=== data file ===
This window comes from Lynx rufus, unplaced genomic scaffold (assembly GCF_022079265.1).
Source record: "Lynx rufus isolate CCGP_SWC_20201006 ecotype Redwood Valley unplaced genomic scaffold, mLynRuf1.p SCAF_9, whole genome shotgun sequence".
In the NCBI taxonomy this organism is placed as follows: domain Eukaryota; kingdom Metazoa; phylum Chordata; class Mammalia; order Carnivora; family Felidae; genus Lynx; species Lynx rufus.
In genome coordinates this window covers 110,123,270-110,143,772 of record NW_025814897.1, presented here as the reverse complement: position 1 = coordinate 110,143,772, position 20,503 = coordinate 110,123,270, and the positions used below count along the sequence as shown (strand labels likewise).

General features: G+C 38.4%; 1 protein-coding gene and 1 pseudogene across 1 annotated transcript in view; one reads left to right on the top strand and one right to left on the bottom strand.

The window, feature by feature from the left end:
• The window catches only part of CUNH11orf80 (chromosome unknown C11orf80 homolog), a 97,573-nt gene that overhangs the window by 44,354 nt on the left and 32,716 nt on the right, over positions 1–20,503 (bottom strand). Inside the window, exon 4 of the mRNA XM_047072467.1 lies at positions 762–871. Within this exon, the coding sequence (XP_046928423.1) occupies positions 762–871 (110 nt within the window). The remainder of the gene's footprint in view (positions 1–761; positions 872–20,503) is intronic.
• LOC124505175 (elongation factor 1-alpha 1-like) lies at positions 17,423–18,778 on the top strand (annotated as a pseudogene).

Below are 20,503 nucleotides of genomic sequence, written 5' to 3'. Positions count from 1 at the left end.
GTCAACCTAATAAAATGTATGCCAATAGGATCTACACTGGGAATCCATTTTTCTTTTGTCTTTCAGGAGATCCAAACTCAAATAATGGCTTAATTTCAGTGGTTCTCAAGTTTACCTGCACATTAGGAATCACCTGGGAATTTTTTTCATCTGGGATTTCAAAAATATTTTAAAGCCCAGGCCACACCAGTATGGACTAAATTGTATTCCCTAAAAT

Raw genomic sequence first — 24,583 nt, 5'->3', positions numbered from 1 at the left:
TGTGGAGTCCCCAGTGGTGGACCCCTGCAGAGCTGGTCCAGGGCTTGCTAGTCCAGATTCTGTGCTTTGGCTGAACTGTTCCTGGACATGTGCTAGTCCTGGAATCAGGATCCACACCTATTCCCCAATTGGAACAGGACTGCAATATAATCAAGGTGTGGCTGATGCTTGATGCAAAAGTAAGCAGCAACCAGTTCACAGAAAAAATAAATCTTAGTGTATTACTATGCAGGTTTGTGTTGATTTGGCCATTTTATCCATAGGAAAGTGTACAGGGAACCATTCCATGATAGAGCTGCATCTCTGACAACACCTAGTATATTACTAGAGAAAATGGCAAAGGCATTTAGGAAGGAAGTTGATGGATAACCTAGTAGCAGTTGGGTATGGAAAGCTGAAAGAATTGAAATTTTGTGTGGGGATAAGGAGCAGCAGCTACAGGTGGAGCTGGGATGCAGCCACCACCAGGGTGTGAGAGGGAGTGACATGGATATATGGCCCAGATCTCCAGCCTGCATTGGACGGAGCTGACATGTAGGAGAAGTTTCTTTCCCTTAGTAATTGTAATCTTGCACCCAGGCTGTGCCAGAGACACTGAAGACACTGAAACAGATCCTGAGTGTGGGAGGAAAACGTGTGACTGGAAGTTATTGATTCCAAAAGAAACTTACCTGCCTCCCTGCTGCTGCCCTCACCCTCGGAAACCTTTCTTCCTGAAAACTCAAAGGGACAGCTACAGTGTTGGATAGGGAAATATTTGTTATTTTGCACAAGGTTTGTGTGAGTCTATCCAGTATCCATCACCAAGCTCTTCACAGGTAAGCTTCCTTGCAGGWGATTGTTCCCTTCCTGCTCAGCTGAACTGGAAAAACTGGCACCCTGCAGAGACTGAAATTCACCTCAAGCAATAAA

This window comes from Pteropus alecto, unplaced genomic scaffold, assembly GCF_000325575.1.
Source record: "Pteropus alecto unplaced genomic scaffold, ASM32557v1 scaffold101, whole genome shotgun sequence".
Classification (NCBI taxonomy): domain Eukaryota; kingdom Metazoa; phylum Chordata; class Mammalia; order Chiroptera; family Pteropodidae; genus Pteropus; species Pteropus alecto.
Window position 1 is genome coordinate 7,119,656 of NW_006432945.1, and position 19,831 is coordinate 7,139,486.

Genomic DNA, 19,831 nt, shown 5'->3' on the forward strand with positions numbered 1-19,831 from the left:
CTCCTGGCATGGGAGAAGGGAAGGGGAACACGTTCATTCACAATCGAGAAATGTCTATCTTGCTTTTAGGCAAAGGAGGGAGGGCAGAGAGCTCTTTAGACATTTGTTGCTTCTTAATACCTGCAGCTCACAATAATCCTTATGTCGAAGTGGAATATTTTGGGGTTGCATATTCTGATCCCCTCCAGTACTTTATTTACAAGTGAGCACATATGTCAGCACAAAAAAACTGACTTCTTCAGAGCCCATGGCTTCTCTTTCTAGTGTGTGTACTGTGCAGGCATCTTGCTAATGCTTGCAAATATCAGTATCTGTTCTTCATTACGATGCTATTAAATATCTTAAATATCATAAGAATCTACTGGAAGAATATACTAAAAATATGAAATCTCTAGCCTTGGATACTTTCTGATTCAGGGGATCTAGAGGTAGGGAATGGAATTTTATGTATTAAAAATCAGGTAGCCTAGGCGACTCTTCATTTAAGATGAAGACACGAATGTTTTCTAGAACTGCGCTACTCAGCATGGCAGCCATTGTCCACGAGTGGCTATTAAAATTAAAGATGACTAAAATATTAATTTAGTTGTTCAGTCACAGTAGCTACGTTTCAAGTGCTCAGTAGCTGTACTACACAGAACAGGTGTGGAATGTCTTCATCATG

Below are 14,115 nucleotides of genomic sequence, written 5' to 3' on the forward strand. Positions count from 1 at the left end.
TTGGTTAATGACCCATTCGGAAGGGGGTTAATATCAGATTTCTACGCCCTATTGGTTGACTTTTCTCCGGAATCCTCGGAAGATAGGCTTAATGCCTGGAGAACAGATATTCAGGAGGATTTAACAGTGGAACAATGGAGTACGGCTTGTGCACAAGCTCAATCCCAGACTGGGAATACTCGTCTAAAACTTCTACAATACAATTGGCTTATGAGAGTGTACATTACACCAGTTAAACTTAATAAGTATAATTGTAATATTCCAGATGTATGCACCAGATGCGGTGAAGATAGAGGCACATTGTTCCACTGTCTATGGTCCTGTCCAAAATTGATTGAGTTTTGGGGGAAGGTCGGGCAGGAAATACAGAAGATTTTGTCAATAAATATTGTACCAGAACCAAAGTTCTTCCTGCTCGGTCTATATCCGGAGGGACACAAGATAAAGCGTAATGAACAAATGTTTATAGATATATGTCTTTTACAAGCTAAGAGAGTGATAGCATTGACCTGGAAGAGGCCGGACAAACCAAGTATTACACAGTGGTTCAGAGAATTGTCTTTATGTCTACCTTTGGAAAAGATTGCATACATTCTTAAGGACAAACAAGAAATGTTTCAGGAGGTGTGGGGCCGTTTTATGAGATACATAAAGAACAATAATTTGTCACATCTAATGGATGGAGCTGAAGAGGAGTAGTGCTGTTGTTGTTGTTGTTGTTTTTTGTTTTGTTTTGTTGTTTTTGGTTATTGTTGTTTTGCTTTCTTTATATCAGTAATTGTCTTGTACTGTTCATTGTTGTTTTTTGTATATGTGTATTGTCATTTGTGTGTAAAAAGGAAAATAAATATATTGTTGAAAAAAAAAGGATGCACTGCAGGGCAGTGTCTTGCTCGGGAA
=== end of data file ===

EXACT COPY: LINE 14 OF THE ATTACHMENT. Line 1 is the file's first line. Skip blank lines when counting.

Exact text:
Source record: "Pteropus alecto unplaced genomic scaffold, ASM32557v1 scaffold101, whole genome shotgun sequence".